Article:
"Given the timeframe that we have till the end of the month, I am confident that the court is going to pull out all stops to deal with this matter," Ramaphosa told the National Assembly in response to a question from Democratic Alliance leader Mmusi Maimane.
"Let us allow the court to deal with the matter, let us allow the department to deal with this matter. I am absolutely certain a solution is going to be found."
He stressed that the Constitutional Court had "well-endowed minds" that would do their best to ensure that some 17 million welfare grants reach beneficiaries every month once the contract with the current service provider, Cash Paymaster Services, expires on March 31.
Maimane had asked whether Ramaphosa would back calls for Social Development Minister Bathabile Dlamini to be fired over her handling of the situation.
He did however say that he regretted what transpired this week when Dlamini appeared before Parliament's watchdog public accounts committee (Scopa).
The minister outraged MPs when she read out a statement and then sought to evade questions, telling committee chairman Themba Godi that she needed to attend a special Cabinet meeting on the issue.
Godi detained her for some two hours to answer questions, but Dlamini declined to give details of her recent negotiations with CPS for a new contract, and blithely blamed officials for not acting sooner to avert a crisis.
She claimed that the South African Social Security Agency (Sassa) left her in the dark until late last year as to the fact that it would not be ready to take over grant disbursement from April. Dlamini will now have to provide more detail to the Constitutional Court than she did to the committee. Chief Justice Mogoeng Mogoeng on Wednesday gave the department and Sassa five days to tell the court who decided that Sassa would not be ready and when it had become apparent to them that this was the case.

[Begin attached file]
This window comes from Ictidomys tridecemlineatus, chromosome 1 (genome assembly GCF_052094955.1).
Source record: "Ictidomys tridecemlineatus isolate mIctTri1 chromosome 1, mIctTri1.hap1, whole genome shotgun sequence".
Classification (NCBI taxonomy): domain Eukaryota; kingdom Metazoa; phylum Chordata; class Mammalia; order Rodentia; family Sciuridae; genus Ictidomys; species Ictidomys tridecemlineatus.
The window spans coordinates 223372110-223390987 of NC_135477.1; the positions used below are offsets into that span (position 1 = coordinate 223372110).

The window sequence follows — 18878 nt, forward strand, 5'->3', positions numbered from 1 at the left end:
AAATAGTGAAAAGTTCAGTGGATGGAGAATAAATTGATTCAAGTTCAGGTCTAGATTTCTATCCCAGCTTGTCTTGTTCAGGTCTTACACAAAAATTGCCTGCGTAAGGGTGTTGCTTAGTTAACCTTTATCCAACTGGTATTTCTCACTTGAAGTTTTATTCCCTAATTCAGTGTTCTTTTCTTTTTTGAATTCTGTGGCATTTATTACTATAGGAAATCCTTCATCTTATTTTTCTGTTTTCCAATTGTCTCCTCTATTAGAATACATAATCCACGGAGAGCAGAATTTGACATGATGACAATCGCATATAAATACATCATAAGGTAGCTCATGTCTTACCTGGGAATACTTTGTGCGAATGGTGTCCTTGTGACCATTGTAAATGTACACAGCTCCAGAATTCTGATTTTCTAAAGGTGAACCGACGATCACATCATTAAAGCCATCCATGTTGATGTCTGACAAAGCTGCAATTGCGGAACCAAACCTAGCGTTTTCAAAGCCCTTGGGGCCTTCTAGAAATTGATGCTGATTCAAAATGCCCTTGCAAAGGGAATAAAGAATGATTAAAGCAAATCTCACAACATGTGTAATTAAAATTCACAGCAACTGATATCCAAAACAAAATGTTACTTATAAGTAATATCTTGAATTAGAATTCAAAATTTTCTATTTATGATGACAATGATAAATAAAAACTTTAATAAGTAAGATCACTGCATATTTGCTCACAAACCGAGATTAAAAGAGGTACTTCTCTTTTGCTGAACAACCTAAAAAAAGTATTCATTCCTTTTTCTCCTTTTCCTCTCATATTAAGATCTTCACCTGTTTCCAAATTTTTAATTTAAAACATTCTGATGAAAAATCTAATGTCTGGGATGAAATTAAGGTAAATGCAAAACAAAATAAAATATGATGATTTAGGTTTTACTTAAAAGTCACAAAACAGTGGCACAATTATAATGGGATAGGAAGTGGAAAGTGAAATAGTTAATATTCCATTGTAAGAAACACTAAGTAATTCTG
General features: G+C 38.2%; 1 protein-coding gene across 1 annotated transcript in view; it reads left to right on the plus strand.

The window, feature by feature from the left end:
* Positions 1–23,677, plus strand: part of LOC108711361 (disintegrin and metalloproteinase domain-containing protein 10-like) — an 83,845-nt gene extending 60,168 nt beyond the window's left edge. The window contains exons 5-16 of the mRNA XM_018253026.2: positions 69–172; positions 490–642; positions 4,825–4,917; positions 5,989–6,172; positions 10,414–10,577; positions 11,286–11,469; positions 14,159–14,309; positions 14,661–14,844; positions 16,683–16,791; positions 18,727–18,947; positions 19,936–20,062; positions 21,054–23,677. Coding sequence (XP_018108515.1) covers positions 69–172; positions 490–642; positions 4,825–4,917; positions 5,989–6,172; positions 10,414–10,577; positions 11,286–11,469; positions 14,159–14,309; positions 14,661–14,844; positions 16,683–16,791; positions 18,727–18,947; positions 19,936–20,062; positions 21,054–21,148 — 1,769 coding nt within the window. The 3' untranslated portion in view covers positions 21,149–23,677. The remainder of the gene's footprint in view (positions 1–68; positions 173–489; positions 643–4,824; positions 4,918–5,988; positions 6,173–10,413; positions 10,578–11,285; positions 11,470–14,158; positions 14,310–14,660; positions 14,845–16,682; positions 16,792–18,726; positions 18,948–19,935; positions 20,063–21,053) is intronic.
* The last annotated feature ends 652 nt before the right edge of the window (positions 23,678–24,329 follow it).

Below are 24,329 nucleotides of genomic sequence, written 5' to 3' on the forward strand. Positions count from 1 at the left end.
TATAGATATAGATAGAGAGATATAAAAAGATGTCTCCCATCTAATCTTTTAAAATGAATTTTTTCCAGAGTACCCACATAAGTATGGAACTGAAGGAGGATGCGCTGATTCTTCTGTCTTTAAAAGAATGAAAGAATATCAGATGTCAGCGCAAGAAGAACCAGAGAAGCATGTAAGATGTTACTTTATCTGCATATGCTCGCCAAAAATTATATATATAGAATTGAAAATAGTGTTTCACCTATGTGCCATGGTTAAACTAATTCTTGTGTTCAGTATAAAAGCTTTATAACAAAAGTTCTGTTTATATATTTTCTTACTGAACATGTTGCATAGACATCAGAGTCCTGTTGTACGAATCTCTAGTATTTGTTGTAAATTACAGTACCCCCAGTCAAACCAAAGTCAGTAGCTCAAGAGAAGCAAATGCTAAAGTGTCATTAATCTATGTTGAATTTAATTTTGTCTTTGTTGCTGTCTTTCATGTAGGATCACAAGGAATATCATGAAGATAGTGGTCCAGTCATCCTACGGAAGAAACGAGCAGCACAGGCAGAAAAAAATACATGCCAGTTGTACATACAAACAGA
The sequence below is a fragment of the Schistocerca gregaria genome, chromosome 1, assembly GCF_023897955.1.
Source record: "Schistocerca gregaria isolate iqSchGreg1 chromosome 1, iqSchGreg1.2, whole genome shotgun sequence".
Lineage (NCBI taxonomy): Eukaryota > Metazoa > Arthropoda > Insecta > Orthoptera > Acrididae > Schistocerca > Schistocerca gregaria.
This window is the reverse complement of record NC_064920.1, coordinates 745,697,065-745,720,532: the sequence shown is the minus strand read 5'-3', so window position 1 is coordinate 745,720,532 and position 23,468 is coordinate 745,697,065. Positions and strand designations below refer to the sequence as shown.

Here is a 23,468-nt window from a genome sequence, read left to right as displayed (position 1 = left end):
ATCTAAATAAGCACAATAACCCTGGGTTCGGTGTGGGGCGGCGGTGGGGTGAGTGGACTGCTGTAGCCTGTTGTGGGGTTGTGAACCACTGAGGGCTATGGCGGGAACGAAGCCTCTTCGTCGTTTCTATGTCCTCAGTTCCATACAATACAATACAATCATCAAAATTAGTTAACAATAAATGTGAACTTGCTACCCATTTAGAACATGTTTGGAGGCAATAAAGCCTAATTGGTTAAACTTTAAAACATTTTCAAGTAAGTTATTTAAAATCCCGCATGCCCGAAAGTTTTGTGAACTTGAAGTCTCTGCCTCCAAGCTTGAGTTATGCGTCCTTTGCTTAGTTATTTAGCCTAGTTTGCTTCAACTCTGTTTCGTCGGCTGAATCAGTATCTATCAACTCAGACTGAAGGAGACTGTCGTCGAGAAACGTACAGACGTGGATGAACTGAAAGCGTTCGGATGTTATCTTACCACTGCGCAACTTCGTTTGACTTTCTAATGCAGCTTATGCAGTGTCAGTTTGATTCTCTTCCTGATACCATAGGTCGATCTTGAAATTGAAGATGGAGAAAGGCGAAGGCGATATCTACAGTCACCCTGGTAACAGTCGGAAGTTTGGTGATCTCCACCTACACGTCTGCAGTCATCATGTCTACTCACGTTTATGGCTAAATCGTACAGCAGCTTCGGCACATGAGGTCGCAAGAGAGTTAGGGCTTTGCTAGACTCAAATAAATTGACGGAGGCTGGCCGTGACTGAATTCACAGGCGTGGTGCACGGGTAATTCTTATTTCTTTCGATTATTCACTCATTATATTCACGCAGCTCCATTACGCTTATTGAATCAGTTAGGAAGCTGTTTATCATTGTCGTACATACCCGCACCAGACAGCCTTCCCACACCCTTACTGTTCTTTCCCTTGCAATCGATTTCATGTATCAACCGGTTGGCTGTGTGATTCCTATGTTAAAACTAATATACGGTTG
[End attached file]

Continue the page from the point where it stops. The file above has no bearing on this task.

Ramaphosa told MPs that Dlamini had approached the Constitutional Court with "with a particular prayer". In fact, Dlamini has decided not to seek the court's permission to extend Cash Paymaster Services' contract to distribute grants, relying on the technical distinction that she was not seeking an extension but a new contract with the company.
Sassa had planned to approach the court, in line with its oversight function on the issue, but was ordered by the minister to withdraw its application. Instead, a declaration of intent to enter a new contract with CPS was filed with the court.
The minister is adamant that only the company would be able to pay out grants in the near future, and expects National Treasury to approve a deviation from normal procurement rules because no other bids have been entertained.
Her critics say the crisis she is seeking to avert by signing an eleventh hour deal with CPS was self-made. In 2013, the Constitutional Court invalidated the contract with CPS because it resulted from a flawed procurement process.
However it suspended the ruling for the full duration of the deal, so as not to disrupt grant payment.
The Black Sash lodged an application for the court's oversight over the process to be reinstated. Dlamini on Thursday indicated that she would not oppose it and undertook to comply with Mogoeng's order.